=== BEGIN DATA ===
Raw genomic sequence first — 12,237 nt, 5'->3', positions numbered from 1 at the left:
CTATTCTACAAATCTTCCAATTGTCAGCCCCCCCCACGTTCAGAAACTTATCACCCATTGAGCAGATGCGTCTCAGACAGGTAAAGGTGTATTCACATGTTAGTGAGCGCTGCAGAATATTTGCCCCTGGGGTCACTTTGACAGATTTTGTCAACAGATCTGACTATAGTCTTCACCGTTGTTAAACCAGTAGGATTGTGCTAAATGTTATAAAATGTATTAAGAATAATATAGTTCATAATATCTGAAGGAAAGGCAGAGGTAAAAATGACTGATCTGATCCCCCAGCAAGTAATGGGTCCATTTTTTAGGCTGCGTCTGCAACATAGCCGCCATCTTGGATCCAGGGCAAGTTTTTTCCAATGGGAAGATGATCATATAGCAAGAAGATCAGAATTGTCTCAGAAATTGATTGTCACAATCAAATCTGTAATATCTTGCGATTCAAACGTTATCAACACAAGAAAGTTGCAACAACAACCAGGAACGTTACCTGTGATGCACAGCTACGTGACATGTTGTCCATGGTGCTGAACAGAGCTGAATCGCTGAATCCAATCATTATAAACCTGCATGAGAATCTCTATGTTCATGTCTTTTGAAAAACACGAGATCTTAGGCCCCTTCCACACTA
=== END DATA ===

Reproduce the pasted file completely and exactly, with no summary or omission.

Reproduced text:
Raw genomic sequence first — 12,237 nt, 5'->3', positions numbered from 1 at the left:
CTATTCTACAAATCTTCCAATTGTCAGCCCCCCCCACGTTCAGAAACTTATCACCCATTGAGCAGATGCGTCTCAGACAGGTAAAGGTGTATTCACATGTTAGTGAGCGCTGCAGAATATTTGCCCCTGGGGTCACTTTGACAGATTTTGTCAACAGATCTGACTATAGTCTTCACCGTTGTTAAACCAGTAGGATTGTGCTAAATGTTATAAAATGTATTAAGAATAATATAGTTCATAATATCTGAAGGAAAGGCAGAGGTAAAAATGACTGATCTGATCCCCCAGCAAGTAATGGGTCCATTTTTTAGGCTGCGTCTGCAACATAGCCGCCATCTTGGATCCAGGGCAAGTTTTTTCCAATGGGAAGATGATCATATAGCAAGAAGATCAGAATTGTCTCAGAAATTGATTGTCACAATCAAATCTGTAATATCTTGCGATTCAAACGTTATCAACACAAGAAAGTTGCAACAACAACCAGGAACGTTACCTGTGATGCACAGCTACGTGACATGTTGTCCATGGTGCTGAACAGAGCTGAATCGCTGAATCCAATCATTATAAACCTGCATGAGAATCTCTATGTTCATGTCTTTTGAAAAACACGAGATCTTAGGCCCCTTCCACACTA